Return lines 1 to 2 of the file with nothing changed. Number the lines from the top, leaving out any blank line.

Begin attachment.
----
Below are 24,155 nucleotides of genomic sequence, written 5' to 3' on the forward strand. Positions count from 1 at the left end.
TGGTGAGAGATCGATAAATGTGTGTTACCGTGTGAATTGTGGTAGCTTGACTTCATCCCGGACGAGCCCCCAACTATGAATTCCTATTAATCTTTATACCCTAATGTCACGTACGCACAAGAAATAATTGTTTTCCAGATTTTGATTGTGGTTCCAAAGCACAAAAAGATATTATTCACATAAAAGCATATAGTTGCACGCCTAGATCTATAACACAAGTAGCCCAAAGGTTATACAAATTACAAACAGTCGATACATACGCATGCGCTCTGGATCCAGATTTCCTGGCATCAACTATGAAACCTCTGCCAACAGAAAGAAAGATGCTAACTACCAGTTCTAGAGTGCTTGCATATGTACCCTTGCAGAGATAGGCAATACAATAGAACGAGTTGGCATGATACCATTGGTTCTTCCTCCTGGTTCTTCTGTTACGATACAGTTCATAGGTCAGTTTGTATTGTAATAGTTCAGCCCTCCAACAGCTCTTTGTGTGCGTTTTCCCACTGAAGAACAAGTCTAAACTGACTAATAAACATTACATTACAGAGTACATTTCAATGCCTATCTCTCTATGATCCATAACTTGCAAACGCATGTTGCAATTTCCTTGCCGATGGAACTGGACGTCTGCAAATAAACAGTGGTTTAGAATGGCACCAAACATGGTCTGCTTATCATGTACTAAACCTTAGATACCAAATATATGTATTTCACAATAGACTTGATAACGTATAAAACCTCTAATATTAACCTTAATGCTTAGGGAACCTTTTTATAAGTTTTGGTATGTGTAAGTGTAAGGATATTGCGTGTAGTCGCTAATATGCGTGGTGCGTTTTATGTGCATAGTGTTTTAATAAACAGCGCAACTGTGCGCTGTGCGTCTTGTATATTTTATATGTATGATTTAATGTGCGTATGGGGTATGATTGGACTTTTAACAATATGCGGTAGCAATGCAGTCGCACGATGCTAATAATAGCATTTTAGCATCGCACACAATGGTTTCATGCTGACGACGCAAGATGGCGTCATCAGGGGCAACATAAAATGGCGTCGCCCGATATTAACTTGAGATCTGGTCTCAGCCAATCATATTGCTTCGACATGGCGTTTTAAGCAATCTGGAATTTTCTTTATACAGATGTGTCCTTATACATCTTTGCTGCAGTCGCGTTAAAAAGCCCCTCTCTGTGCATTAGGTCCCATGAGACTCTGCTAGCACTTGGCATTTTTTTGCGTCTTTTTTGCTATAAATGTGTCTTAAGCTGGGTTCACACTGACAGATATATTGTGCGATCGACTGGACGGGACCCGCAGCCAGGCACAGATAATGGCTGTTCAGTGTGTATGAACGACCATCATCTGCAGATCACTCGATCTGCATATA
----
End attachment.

Below are 24,155 nucleotides of genomic sequence, written 5' to 3' on the forward strand. Positions count from 1 at the left end.
TGGTGAGAGATCGATAAATGTGTGTTACCGTGTGAATTGTGGTAGCTTGACTTCATCCCGGACGAGCCCCCAACTATGAATTCCTATTAATCTTTATACCCTAATGTCACGTACGCACAAGAAATAATTGTTTTCCAGATTTTGATTGTGGTTCCAAAGCACAAAAAGATATTATTCACATAAAAGCATATAGTTGCACGCCTAGATCTATAACACAAGTAGCCCAAAGGTTATACAAATTACAAACAGTCGATACATACGCATGCGCTCTGGATCCAGATTTCCTGGCATCAACTATGAAACCTCTGCCAACAGAAAGAAAGATGCTAACTACCAGTTCTAGAGTGCTTGCATATGTACCCTTGCAGAGATAGGCAATACAATAGAACGAGTTGGCATGATACCATTGGTTCTTCCTCCTGGTTCTTCTGTTACGATACAGTTCATAGGTCAGTTTGTATTGTAATAGTTCAGCCCTCCAACAGCTCTTTGTGTGCGTTTTCCCACTGAAGAACAAGTCTAAACTGACTAATAAACATTACATTACAGAGTACATTTCAATGCCTATCTCTCTATGATCCATAACTTGCAAACGCATGTTGCAATTTCCTTGCCGATGGAACTGGACGTCTGCAAATAAACAGTGGTTTAGAATGGCACCAAACATGGTCTGCTTATCATGTACTAAACCTTAGATACCAAATATATGTATTTCACAATAGACTTGATAACGTATAAAACCTCTAATATTAACCTTAATGCTTAGGGAACCTTTTTATAAGTTTTGGTATGTGTAAGTGTAAGGATATTGCGTGTAGTCGCTAATATGCGTGGTGCGTTTTATGTGCATAGTGTTTTAATAAACAGCGCAACTGTGCGCTGTGCGTCTTGTATATTTTATATGTATGATTTAATGTGCGTATGGGGTATGATTGGACTTTTAACAATATGCGGTAGCAATGCAGTCGCACGATGCTAATAATAGCATTTTAGCATCGCACACAATGGTTTCATGCTGACGACGCAAGATGGCGTCATCAGGGGCAACATAAAATGGCGTCGCCCGATATTAACTTGAGATCTGGTCTCAGCCAATCATATTGCTTCGACATGGCGTTTTAAGCAATCTGGAATTTTCTTTATACAGATGTGTCCTTATACATCTTTGCTGCAGTCGCGTTAAAAAGCCCCTCTCTGTGCATTAGGTCCCATGAGACTCTGCTAGCACTTGGCATTTTTTTGCGTCTTTTTTGCTATAAATGTGTCTTAAGCTGGGTTCACACTGACAGATATATTGTGCGATCGACTGGACGGGACCCGCAGCCAGGCACAGATAATGGCTGTTCAGTGTGTATGAACGACCATCATCTGCAGATCACTCGATCTGCATATA